But I think that’s only part of the reason why I look forward to my downtime with more relish than before. Another joy I’m finding in these game nights falls right in line with the principles of Exodus 90. One of the spiritual principles Exodus 90 tries to nurture is a death to self, that is, a detachment from a need to be in control of my life. So much of our contemporary life is built on the assumption that I am a sovereign self, solely responsible for providing for all my needs and happiness, and that any reliance on another would be a betrayal of my own self-sufficiency. In order to embrace Exodus 90 as a time of spiritual growth means actively working against that desire for control—or to name it for what it truly is, the deadly sin of pride. When I relied on that solitary time for recreation, I was totally in control of that time. What I watched, how much I watched, and when I watched it were all up to me. No other person’s plans or schedules could change anything about that time, save some emergency of course.
Now, I’ve surrendered that control over my recreation. My relaxation now depends upon others. I have taken a risk by pinning my fun to the availability of other people. There’s a chance for a game night to fall through because life intervenes and people have more important things they need to do. The anticipation I feel about my downtime comes from acknowledging the relationship I have with others, even if it is as simple as the relationship formed over plastic playing pieces and cardboard. When everything goes right, my act of will to choose to show up for that shared activity is met by the act of will of everyone else who shows up. There’s a communion there around the game table. And as I think about it, it’s a communion that reflects, however dimly, the communion of the Church as each baptized member of the people of God choose to come together to worship God in order to engage the truest, deepest, and most profound act of recreation that we have this side of heaven.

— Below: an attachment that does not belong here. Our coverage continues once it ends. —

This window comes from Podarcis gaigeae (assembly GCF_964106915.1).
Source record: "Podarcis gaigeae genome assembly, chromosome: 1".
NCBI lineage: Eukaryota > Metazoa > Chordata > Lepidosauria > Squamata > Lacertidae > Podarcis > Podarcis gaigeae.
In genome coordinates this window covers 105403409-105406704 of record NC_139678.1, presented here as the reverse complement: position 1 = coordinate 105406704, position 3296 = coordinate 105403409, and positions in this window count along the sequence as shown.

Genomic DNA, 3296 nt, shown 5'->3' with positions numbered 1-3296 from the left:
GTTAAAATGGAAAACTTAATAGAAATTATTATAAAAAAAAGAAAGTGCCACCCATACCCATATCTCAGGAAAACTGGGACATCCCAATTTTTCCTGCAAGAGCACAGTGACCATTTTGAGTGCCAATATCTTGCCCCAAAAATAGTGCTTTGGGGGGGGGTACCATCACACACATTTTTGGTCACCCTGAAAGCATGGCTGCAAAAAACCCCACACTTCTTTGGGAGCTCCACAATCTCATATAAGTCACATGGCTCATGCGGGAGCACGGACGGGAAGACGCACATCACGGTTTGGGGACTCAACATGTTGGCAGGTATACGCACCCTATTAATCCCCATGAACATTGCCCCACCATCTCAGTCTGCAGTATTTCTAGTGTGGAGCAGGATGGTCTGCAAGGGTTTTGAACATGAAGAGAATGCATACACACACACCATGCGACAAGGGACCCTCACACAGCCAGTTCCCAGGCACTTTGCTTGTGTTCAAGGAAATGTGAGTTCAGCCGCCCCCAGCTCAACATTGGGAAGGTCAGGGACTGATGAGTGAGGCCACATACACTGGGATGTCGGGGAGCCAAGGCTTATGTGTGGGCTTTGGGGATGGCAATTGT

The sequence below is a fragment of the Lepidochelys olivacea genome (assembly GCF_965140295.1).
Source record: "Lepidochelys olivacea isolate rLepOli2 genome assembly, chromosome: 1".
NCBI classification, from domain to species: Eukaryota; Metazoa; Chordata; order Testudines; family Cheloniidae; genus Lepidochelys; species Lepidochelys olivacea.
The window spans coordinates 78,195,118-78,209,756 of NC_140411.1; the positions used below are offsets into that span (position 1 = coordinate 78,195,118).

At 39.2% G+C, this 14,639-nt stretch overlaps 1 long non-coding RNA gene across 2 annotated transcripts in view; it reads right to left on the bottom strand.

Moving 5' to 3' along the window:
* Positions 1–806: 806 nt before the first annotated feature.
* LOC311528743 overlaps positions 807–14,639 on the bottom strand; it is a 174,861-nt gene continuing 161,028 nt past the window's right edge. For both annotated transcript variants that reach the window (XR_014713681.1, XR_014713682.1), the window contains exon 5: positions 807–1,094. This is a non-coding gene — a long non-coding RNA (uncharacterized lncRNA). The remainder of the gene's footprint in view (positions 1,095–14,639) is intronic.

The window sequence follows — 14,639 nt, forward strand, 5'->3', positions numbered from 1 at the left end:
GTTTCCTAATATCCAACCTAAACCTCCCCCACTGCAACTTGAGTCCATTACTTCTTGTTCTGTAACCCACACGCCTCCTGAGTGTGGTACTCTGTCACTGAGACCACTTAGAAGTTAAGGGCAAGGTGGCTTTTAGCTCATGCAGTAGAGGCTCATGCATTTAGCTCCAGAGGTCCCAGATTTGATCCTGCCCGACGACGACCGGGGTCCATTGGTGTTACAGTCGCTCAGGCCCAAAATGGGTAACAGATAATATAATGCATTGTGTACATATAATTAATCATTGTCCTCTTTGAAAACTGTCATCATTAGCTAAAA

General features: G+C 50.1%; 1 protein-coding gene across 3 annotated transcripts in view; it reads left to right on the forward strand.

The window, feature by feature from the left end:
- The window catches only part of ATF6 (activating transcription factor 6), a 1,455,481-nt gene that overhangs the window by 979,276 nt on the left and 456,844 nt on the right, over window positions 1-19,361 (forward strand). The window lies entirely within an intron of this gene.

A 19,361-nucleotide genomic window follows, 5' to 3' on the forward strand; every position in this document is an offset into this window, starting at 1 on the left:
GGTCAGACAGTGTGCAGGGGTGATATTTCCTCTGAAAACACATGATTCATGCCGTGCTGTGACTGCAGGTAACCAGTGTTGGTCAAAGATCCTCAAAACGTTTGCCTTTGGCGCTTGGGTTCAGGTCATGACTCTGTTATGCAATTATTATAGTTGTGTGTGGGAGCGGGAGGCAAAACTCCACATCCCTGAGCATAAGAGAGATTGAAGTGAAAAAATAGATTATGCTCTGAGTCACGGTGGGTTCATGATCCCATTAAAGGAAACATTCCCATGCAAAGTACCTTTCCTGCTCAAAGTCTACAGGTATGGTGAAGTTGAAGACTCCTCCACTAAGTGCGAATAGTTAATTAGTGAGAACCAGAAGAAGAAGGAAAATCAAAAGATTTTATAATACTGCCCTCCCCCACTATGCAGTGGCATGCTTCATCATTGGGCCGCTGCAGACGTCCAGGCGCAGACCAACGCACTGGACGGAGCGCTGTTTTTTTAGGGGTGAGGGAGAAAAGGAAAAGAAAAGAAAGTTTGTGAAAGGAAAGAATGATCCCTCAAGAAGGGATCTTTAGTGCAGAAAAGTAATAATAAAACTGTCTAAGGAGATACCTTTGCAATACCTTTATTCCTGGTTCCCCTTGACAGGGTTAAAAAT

Thank you for your prayers for me and my Exodus fraternity. We’re one month down and just two more to go!
St. Josemaría Escrivá, pray for us!